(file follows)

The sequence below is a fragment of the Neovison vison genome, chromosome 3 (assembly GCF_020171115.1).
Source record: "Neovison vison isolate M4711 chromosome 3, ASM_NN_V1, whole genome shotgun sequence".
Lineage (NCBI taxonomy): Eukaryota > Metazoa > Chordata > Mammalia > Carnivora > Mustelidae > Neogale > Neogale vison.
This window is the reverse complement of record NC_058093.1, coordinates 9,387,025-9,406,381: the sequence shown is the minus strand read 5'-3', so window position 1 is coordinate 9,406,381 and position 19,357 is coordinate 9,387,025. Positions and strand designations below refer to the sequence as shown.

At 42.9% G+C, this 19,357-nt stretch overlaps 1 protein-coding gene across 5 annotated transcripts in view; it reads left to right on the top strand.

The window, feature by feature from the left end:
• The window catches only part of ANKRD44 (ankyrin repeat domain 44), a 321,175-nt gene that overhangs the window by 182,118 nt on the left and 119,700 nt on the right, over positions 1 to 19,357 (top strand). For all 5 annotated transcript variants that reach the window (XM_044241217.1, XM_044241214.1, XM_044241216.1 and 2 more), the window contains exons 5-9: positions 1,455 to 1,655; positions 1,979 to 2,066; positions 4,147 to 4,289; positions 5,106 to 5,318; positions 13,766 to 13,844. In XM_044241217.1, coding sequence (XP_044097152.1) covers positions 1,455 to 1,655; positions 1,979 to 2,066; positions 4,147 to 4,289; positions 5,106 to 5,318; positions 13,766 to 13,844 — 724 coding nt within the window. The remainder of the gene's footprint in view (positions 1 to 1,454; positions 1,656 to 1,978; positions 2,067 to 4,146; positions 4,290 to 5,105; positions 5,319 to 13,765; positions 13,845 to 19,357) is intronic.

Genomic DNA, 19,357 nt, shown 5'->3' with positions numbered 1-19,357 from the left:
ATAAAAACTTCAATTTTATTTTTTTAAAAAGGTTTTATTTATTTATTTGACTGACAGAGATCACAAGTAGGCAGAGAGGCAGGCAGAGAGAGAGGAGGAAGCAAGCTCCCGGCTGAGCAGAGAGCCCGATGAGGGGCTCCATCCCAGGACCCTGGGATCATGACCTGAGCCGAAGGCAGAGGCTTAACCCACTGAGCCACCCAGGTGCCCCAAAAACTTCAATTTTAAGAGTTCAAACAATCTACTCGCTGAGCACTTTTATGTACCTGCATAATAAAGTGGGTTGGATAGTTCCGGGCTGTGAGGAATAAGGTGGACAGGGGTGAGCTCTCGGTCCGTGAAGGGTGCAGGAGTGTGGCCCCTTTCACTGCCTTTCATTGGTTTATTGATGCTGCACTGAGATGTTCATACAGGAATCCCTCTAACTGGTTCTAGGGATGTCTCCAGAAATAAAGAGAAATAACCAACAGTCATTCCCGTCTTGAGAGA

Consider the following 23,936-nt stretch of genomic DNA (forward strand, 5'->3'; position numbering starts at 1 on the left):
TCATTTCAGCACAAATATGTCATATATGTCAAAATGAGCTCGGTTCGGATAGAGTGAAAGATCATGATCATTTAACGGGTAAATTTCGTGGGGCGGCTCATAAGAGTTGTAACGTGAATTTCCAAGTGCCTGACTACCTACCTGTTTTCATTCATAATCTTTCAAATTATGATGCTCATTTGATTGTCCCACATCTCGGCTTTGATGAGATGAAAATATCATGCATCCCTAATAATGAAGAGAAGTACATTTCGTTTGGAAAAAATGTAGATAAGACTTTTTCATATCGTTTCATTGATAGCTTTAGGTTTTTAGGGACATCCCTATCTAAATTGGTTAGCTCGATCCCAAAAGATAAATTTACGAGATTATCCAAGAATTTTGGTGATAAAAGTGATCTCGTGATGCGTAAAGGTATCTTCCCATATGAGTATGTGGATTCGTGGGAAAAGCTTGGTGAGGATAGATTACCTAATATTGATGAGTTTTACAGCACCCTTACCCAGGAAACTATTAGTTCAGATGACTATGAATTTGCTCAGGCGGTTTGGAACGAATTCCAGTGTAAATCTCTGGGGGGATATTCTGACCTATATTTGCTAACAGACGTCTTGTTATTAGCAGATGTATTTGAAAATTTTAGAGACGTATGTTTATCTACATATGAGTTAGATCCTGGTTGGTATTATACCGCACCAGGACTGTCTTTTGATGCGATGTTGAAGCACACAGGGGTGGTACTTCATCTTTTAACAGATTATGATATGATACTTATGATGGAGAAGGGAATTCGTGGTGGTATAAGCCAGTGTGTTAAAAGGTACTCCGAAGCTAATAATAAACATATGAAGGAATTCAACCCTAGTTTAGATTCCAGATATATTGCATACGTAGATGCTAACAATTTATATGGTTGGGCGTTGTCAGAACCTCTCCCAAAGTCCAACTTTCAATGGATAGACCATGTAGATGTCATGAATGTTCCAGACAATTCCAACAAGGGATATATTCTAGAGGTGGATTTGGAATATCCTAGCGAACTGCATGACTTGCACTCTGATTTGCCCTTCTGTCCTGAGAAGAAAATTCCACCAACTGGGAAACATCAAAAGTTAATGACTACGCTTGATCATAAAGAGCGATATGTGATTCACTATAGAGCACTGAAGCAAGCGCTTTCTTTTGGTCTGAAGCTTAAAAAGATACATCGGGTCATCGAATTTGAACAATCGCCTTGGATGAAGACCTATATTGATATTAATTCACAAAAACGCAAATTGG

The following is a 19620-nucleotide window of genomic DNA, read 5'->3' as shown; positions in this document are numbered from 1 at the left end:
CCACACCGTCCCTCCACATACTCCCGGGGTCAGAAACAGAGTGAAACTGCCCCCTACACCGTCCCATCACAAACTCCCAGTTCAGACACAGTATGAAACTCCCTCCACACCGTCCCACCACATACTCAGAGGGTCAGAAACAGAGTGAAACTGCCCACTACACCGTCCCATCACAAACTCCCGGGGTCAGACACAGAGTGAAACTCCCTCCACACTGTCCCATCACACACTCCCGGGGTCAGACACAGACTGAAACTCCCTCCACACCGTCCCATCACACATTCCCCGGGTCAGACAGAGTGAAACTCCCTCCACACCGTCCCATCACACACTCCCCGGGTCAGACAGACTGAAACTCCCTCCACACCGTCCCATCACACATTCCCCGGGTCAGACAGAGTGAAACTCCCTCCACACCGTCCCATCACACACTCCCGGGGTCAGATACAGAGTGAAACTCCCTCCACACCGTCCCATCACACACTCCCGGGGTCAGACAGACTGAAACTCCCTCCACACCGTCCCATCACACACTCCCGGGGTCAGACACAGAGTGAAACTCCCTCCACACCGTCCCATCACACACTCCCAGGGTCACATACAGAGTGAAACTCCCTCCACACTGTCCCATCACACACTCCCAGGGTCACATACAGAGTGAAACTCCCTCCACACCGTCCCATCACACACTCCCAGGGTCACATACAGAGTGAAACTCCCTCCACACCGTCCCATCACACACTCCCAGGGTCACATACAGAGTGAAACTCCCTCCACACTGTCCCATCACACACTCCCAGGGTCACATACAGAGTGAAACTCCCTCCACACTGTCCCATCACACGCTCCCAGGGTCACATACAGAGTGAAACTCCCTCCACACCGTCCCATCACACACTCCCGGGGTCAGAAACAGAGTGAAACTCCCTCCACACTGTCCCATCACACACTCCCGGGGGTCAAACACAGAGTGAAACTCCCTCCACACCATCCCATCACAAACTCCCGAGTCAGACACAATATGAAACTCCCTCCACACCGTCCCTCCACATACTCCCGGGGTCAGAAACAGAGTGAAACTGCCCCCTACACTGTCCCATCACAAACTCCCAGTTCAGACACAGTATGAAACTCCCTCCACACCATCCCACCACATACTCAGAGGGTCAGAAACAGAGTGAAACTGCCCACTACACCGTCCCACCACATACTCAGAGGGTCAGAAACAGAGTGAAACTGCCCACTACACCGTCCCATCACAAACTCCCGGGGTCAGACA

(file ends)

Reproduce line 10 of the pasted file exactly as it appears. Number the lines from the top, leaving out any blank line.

Consider the following 23,936-nt stretch of genomic DNA (forward strand, 5'->3'; position numbering starts at 1 on the left):